AVO noted that the eruption had dramatically changed the island. Satellite images showed that a small new island had formed just offshore of the NE end of the main island, the previous shore and much of the NE side of Bogoslof Island adjacent to the new island had been mostly removed (and was likely the site of the new, underwater vent), and deposition of material had occurred on the W side of the island.

An explosion occurred at 0930 on 23 December. A Coast Guard ship in the vicinity reported ash emissions, lightning, and ejected lava and fragmented material. The ash plume rose to an altitude below 9.1 km (30,000 ft) a.s.l. Coast Guard observers noted that ash emission subsided around 1037. The ACC/VAL were raised to Red/Warning. On 24 December seismic unrest was periodically detected by nearby island networks, but levels were generally low. The ACC was lowered to Orange and the VAL was lowered to Watch. A period of tremor detected in the evening on 25 December may have been associated with a minor, low-level ash emission (below 3 km or 10,000 ft a.s.l.); several lightning strikes in the area were recorded. Lightning strikes, seismic data, and satellite images indicated a continuing eruption that began at 1405 on 26 December. An ash plume rose to an altitude of 9.1 km (30,000 ft) a.s.l. and drifted WSW. The ACC/VAL were again raised to Red/Warning.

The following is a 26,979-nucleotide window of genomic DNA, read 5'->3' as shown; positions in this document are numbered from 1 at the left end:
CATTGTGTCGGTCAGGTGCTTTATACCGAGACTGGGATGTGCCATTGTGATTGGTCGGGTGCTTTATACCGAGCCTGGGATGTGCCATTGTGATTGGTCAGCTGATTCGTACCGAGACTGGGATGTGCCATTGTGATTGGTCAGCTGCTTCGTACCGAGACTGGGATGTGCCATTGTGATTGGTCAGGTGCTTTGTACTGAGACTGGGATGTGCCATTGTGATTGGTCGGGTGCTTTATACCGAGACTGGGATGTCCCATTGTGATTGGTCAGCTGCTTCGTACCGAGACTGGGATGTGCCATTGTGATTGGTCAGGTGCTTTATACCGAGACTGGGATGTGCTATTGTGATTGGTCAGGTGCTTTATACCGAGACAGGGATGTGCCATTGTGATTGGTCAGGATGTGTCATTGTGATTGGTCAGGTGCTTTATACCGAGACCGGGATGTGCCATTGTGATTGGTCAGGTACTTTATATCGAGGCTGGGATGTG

Ebeko | Paramushir Island (Russia) : KVERT reported that, according to observers in Severo-Kurilsk (Paramushir Island) about 7 km E, gas-and-steam plumes containing a small amount of ash rose from Ebeko to an altitude of 1.5 km (4,900 ft) a.s.l. and drifted 8 km N and NE on 17 and 20 December. Minor amounts of ash fell in Severo-Kurilsk during 18-22 December. Ash plumes rose as high as 2 km (6,600 ft) a.s.l. on 27 December. The Aviation Colour Code was raised to Orange (the second highest level on a four-colour scale).

Klyuchevskoy | Central Kamchatka (Russia) : On 26 December KVERT reported that a weak thermal anomaly over Klyuchevskoy had been detected after the April-November eruption. Gas-and-steam plumes sometimes contained small amounts of ash. The Aviation Colour Code was raised to Yellow (the second lowest on a four-colour scale).

Langila | New Britain (Papua New Guinea) : Based on analyses of satellite imagery and wind data, the Darwin VAAC reported that during 21-24 December ash plumes from Langila rose to an altitude of 2.4 km (8,000 ft) a.s.l. and drifted N, NW, S, and SE.